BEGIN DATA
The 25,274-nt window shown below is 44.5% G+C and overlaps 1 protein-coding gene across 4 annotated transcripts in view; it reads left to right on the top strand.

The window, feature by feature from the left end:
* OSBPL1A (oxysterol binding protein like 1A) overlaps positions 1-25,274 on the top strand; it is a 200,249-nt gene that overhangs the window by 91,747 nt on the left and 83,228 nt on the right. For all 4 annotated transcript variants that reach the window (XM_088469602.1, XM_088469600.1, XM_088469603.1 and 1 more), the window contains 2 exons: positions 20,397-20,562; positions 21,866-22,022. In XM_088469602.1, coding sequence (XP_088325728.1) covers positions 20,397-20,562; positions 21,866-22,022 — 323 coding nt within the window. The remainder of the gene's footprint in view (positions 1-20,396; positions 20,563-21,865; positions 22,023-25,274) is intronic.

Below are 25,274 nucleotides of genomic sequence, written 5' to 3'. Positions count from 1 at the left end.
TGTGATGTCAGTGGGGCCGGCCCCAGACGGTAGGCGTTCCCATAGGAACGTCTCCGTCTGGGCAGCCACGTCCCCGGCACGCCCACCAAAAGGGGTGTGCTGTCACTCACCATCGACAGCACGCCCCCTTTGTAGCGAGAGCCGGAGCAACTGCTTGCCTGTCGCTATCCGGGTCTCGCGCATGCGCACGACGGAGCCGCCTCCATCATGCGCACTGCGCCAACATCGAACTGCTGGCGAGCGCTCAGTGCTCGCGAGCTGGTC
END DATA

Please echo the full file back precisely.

The 25,274-nt window shown below is 44.5% G+C and overlaps 1 protein-coding gene across 4 annotated transcripts in view; it reads left to right on the top strand.

The window, feature by feature from the left end:
* OSBPL1A (oxysterol binding protein like 1A) overlaps positions 1-25,274 on the top strand; it is a 200,249-nt gene that overhangs the window by 91,747 nt on the left and 83,228 nt on the right. For all 4 annotated transcript variants that reach the window (XM_088469602.1, XM_088469600.1, XM_088469603.1 and 1 more), the window contains 2 exons: positions 20,397-20,562; positions 21,866-22,022. In XM_088469602.1, coding sequence (XP_088325728.1) covers positions 20,397-20,562; positions 21,866-22,022 — 323 coding nt within the window. The remainder of the gene's footprint in view (positions 1-20,396; positions 20,563-21,865; positions 22,023-25,274) is intronic.

Below are 25,274 nucleotides of genomic sequence, written 5' to 3'. Positions count from 1 at the left end.
TGTGATGTCAGTGGGGCCGGCCCCAGACGGTAGGCGTTCCCATAGGAACGTCTCCGTCTGGGCAGCCACGTCCCCGGCACGCCCACCAAAAGGGGTGTGCTGTCACTCACCATCGACAGCACGCCCCCTTTGTAGCGAGAGCCGGAGCAACTGCTTGCCTGTCGCTATCCGGGTCTCGCGCATGCGCACGACGGAGCCGCCTCCATCATGCGCACTGCGCCAACATCGAACTGCTGGCGAGCGCTCAGTGCTCGCGAGCTGGTC